Take the Offensive

Take the Offensive


Moving from Protest to Resistance


It’s time to strategize. Is it more realistic to set out to overturn the Muslim ban, halt further construction of the border wall, help our friends and loved ones evade ICE roundups, stop the DAPL and Keystone XL, protect our drinking water, slow down global warming, tame the financial sector and stop the police from killing people and defend abortion access—or to take down the government itself? Should we fight a thousand defensive battles—or a single offensive one?

In less than four weeks, the Trump administration has accomplished something that American radicals haven’t been able to do for almost 250 years: it has convinced the majority of the American people that the government is a public menace. Trump and his cronies have picked fights with Black people, Latinos and Latinas, Native Americans, Muslims, immigrants, feminists, environmentalists, radicals, progressives, liberals, and a swath of federal, state, and municipal employees—in short, with the better part of the population. For good measure, they appear to be trying to provoke a major terrorist attack in the United States in hopes that it would shore up their dubious mandate. Undoubtedly, I’m forgetting something. It’s been an eventful month.

Furthermore, the administration has antagonized the CIA, the NSA, and the Mexican and Chinese governments; aligned itself with Russia to such an extent as to create national security scandals; and threatened to upset the entire post-Cold War global order. On the public relations side, it is making up fantastic stories out of thin air and has randomly gone to war with CNN.

Consequently, the American corporate, political, industrial, financial, media, military, and intelligence elites are at cross purposes, deeply divided among themselves. Some factions are betting that neo-fascism is the wave of the future and that it will be good for business. Other factions would prefer to return to business as usual. Given the events of the last twenty-five days, it seems possible that the administration will overstep its authority and bring about a constitutional crisis at some point over the next four years, if not sooner. If such a “crisis of legitimacy” does develop, it is likely that the latter factions of the ruling class would prefer regime change to dictatorship.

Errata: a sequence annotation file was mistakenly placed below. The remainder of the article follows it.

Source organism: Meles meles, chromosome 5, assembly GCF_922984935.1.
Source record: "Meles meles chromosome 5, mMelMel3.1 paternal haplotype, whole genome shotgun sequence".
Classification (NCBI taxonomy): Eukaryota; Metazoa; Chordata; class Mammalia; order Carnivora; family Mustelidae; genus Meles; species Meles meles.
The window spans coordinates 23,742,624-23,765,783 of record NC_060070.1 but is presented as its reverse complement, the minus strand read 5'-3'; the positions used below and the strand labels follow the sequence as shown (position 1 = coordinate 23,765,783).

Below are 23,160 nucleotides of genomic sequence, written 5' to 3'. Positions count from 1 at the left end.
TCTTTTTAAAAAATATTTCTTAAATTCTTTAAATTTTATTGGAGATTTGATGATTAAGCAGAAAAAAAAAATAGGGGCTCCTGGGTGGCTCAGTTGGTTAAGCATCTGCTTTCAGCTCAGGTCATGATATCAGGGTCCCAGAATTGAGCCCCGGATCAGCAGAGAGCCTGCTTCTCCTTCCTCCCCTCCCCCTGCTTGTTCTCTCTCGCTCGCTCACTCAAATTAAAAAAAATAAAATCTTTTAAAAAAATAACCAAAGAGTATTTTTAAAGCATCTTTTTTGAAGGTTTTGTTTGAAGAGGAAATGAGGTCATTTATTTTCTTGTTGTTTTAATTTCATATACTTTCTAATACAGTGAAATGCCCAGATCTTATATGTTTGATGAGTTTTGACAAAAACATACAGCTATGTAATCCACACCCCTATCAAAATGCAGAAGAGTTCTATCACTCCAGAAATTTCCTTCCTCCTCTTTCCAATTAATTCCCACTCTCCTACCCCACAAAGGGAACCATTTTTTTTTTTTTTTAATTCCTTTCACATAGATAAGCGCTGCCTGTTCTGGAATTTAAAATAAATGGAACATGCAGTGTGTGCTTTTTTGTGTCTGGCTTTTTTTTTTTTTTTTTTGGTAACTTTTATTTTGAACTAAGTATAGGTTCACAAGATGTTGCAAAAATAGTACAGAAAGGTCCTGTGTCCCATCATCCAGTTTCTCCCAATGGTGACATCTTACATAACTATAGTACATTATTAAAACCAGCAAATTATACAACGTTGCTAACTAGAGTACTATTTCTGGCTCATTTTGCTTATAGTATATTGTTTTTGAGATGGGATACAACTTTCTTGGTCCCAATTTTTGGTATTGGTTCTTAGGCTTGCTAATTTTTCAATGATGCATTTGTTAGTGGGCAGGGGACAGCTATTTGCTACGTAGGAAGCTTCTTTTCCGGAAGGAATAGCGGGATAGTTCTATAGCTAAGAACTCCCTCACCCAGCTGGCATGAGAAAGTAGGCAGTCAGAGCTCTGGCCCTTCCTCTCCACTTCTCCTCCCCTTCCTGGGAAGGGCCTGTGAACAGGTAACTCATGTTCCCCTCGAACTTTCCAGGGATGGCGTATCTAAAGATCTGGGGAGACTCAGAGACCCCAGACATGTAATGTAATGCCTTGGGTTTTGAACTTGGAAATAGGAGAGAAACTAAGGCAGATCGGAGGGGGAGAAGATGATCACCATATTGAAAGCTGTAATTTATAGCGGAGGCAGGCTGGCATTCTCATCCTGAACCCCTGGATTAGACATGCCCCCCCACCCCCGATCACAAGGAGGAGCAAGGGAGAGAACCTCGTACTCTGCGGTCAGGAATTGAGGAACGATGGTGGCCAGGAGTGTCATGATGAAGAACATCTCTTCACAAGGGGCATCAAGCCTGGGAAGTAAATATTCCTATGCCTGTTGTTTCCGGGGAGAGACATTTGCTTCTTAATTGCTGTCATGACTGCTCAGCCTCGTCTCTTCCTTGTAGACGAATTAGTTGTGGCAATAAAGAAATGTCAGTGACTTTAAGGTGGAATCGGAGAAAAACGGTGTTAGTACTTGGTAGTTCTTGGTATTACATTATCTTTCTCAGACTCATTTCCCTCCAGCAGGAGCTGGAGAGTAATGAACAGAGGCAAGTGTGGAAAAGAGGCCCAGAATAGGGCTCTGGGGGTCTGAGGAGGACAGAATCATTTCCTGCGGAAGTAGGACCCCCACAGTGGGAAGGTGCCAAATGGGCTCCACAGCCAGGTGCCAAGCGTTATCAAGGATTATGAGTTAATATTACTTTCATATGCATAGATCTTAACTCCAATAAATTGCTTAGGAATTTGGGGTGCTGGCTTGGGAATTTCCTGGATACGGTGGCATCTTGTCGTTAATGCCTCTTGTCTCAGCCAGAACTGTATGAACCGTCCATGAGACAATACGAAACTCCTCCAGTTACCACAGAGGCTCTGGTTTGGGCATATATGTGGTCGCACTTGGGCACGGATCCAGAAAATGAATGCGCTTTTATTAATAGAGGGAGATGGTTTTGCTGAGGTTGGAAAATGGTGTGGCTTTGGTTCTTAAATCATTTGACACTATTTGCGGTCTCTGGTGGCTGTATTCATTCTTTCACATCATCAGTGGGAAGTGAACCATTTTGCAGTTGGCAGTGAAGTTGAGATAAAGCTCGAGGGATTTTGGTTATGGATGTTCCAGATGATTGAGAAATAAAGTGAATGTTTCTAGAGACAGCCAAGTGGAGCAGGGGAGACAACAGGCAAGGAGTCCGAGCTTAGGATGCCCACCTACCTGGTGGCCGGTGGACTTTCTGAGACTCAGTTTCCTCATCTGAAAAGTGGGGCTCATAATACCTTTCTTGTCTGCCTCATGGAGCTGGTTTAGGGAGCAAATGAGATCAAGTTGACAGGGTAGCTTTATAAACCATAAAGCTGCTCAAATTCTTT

I hate to resort to Game of Thrones references, but Donald Trump and Steve Bannon are acting the parts of Cersei Lannister and Maester Qyburn respectively: not only are they playing with fire, oblivious to the dragons circling on the horizon, but they consider themselves to be very clever.

If this is really how the administration wants to do things, they can bring it on. White conservatives and a small number of web-based reactionary activists versus people of color, white liberals, a seasoned cadre of radicals and progressives, and the vast majority of Millennials? Let’s do this. They may have more guns, but we definitely have more numbers. Home team bats last.

Trump and Bannon have had a few weeks to push people around. In doing so, they’ve backed themselves into a corner and alienated over half of the country. Now, it’s time to do like our grandparents taught us and punch these bullies in the face. Here are a few suggestions for how to do so—and what comes next.

Protest Won’t Change Anything—Resistance Will